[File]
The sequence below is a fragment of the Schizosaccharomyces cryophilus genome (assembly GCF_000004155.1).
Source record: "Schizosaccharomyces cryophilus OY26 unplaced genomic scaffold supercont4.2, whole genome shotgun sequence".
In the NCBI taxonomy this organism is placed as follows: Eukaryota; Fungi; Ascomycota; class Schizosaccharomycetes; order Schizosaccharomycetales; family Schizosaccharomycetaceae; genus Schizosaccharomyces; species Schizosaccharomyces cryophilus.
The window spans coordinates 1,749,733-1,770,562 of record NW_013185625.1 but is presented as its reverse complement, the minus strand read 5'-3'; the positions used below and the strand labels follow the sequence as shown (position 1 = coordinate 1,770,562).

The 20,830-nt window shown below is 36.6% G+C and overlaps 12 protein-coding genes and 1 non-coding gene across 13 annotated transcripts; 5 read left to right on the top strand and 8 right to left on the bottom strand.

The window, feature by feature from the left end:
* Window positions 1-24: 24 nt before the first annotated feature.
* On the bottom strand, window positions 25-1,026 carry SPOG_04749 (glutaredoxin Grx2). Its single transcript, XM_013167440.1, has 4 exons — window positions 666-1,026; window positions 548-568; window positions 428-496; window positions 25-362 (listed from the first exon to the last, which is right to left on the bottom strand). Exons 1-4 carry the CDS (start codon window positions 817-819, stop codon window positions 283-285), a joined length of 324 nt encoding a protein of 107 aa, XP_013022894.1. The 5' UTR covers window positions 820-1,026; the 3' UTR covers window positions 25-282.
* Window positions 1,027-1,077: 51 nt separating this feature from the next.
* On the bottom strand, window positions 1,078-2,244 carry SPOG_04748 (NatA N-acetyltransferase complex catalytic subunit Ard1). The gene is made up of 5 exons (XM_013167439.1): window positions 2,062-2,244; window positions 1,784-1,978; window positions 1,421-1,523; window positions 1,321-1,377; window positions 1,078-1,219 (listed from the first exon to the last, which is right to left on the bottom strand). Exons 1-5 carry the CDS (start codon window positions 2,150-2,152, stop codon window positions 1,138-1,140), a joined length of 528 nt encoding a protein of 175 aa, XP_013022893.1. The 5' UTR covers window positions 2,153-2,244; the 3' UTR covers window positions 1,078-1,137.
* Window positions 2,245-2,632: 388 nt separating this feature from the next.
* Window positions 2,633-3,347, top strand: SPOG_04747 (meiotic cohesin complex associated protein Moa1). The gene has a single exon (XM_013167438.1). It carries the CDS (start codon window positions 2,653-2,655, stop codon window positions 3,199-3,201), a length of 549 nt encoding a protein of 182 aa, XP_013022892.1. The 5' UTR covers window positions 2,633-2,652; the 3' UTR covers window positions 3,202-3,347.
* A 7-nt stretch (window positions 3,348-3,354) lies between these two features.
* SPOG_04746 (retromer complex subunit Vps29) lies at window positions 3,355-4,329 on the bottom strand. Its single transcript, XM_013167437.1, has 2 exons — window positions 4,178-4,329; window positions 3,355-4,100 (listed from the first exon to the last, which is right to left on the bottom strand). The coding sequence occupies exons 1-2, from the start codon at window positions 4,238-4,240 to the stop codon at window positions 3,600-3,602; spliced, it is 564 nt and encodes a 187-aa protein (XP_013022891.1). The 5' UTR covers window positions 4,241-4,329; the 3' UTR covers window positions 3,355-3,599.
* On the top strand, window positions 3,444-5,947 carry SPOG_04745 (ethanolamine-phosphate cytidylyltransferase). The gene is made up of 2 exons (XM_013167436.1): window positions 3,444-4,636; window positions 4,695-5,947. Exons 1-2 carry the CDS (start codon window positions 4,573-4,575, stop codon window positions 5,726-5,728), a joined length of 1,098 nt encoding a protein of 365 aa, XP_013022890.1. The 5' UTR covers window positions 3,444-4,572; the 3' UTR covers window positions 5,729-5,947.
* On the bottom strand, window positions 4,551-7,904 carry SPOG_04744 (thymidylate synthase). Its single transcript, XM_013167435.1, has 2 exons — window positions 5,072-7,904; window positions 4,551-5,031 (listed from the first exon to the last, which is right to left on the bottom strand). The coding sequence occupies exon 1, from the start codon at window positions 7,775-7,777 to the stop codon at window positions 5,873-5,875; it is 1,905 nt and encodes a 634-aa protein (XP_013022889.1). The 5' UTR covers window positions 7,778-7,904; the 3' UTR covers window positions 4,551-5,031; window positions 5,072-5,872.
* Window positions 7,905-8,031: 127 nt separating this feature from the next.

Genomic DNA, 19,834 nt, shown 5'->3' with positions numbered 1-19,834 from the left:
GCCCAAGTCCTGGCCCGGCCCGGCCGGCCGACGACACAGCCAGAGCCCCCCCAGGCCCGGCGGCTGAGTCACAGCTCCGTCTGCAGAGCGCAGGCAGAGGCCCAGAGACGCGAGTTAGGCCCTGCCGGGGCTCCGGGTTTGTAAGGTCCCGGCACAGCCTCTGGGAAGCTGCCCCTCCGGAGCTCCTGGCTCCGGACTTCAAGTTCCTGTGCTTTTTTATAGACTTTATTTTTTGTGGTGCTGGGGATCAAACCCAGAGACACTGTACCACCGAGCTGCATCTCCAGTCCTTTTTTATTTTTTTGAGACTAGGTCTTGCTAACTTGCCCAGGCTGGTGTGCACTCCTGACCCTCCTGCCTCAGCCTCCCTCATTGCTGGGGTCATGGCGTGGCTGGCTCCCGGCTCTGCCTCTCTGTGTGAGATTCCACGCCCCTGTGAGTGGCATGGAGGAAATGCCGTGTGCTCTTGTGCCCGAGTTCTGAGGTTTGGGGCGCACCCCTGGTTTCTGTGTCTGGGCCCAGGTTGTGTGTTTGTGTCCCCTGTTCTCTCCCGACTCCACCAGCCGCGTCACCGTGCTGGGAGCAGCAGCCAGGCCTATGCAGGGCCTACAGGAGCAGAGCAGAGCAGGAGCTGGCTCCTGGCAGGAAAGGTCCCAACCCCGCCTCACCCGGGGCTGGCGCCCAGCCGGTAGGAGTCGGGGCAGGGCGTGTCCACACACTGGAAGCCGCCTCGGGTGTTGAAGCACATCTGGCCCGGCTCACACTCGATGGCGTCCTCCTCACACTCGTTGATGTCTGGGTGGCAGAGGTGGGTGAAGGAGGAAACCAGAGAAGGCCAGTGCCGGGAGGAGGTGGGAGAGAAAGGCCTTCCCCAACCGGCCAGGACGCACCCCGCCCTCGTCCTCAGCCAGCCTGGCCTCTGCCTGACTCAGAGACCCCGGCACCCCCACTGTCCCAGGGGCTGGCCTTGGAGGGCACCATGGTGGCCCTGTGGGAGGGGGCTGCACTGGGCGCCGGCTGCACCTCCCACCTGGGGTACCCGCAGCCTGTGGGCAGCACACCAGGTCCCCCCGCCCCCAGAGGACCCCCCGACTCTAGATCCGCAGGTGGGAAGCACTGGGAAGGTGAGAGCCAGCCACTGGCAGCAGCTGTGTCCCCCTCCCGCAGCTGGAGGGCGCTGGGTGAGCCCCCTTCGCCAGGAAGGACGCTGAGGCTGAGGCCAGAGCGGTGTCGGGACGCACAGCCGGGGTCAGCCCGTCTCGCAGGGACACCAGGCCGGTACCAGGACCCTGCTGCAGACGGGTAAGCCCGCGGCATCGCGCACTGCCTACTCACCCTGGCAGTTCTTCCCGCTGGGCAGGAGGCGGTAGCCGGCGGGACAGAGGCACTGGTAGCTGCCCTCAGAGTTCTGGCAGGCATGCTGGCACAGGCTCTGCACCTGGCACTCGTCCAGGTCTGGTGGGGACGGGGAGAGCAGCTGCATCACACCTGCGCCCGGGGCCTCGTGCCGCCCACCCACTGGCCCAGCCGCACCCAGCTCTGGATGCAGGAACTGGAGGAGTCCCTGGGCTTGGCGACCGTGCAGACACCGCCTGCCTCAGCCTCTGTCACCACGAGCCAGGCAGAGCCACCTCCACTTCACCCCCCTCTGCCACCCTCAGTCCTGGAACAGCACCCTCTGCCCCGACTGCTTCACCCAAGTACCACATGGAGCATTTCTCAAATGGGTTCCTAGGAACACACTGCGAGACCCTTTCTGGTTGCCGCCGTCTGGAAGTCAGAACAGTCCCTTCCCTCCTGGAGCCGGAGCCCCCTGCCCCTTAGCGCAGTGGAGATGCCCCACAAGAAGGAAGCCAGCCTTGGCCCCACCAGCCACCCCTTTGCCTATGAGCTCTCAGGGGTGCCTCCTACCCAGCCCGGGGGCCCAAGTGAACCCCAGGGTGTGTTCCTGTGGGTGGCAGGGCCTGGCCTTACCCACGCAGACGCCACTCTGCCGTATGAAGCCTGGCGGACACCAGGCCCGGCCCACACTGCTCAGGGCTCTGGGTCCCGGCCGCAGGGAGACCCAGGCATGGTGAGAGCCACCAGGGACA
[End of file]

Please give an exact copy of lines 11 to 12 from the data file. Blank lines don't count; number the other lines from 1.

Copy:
* Window positions 2,245-2,632: 388 nt separating this feature from the next.
* Window positions 2,633-3,347, top strand: SPOG_04747 (meiotic cohesin complex associated protein Moa1). The gene has a single exon (XM_013167438.1). It carries the CDS (start codon window positions 2,653-2,655, stop codon window positions 3,199-3,201), a length of 549 nt encoding a protein of 182 aa, XP_013022892.1. The 5' UTR covers window positions 2,633-2,652; the 3' UTR covers window positions 3,202-3,347.